The Association Between Case Manager Interactions and Serious Mental Illness Following a Physical Workplace Injury or Illness: A Cross-Sectional Analysis of Workers’ Compensation Claimants in Ontario

Source avec lien : Journal of Occupational Rehabilitation, 31(4). 10.1007/s10926-021-09974-7

La mauvaise santé mentale est un phénomène courant chez les travailleurs qui se remettent d’un accident ou d’une maladie du travail. L’objectif de cette étude transversale était d’estimer l’association entre les interactions négatives avec les gestionnaires de cas d’indemnisation des travailleurs et le fait de souffrir d’une maladie mentale grave 18 mois après un accident ou une maladie du travail.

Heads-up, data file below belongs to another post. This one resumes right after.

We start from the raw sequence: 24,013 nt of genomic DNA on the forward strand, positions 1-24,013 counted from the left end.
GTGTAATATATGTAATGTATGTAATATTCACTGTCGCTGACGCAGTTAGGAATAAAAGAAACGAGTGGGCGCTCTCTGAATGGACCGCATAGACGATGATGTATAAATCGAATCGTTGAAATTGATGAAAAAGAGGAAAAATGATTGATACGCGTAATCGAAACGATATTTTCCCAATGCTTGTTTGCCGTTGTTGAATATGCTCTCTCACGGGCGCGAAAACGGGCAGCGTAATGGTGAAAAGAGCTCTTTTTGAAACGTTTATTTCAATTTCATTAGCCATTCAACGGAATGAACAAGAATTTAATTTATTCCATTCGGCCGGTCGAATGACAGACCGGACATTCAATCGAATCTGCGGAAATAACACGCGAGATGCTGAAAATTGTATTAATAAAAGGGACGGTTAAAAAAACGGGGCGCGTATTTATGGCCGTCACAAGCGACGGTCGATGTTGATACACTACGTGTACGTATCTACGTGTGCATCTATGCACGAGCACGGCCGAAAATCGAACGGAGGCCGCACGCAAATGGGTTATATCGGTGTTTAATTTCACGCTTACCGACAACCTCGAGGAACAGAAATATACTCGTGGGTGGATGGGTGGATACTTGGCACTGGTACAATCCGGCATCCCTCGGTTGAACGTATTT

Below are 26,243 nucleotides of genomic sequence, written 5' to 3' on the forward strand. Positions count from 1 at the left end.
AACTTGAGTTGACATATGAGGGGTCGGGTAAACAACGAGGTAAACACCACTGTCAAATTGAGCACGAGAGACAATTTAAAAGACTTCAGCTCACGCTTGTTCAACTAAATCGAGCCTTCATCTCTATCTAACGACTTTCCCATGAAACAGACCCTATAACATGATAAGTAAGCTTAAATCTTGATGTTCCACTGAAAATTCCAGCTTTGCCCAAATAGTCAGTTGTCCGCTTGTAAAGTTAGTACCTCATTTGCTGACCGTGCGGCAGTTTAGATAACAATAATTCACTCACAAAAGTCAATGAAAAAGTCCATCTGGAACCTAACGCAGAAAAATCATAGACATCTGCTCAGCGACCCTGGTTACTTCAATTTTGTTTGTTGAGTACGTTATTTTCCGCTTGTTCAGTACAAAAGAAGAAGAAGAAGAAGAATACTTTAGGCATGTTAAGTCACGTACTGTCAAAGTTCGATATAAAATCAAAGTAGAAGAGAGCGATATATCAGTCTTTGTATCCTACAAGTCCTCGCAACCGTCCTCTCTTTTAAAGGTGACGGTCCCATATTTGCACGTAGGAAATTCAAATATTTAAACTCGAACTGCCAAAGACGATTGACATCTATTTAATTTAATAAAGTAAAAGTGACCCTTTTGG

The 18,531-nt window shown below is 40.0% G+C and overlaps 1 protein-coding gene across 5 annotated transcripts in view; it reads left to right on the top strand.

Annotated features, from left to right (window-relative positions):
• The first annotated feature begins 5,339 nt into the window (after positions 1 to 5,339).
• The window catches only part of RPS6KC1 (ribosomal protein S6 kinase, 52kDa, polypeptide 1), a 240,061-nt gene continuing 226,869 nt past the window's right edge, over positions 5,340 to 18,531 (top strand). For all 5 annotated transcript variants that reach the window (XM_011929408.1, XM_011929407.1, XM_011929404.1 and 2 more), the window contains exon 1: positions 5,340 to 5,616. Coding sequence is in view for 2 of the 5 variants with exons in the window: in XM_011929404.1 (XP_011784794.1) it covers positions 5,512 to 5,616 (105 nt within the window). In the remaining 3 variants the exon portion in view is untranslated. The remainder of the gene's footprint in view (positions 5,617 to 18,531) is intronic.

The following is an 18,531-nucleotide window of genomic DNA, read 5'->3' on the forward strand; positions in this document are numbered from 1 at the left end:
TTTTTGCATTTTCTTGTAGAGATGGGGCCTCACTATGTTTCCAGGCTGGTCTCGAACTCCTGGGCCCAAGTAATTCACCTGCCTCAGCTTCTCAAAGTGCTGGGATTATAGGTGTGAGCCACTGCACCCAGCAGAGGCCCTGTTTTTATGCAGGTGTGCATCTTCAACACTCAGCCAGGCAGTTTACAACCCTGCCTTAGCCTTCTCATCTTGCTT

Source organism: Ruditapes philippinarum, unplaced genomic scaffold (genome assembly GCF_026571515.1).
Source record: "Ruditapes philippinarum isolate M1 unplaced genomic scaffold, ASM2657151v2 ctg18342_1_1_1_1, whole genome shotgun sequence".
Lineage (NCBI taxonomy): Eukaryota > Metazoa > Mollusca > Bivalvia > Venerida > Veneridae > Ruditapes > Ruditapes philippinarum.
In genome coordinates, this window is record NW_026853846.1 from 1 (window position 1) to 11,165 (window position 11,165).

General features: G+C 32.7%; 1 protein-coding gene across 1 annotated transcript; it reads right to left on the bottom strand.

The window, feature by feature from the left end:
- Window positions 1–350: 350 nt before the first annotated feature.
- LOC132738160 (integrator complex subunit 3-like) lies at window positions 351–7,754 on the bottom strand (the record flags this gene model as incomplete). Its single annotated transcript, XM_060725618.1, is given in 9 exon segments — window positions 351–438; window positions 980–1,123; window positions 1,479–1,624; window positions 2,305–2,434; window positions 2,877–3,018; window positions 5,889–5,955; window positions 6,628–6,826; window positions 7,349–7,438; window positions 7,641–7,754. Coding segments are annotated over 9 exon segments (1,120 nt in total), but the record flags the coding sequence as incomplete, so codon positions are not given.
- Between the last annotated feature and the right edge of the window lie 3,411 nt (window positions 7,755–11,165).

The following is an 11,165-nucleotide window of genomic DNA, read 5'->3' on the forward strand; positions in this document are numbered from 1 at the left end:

Poor mental health is a common occurrence among workers recovering from a work-related injury or illness. The objective of this cross-sectional study was to estimate the association between adverse interactions with workers’ compensation case managers and experiencing a serious mental illness 18-months following a workplace injury or illness. A cohort of 996 workers’ compensation claimants in Ontario Canada were interviewed 18 months following a disabling work-related injury or illness. Perceptions of informational and interpersonal justice in case manager interactions were defined as the primary independent variables, and Kessler Psychological Distress (K6) scores greater than 12, indicative of a serious mental illness, was defined as the outcome. Multivariate modified Poisson models estimated the association between perceptions of adverse case manager interactions and a serious mental illness, following adjustment for sociodemographic and work characteristics and pre-injury mental health. The prevalence of serious mental illness at 18 months was 16.6%. Low perceptions of informational justice, reported by 14.4% of respondents, were associated with a 2.58 times higher risk of serious mental illness (95% CI 1.30–5.10). Moderate and low perceptions of interpersonal justice, reported by 44.1% and 9.2% of respondents respectively, were associated with a 2.01 and 3.57 times higher risk of serious mental illness (95% CI moderate: 1.18–3.44, 95% CI poor: 1.81–7.06). This study provides further support for the impact of poor interactions with claims case managers on mental health, highlighting the importance of open and fair communication with workers’ compensation claimants in ensuring timely recovery and return-to-work.

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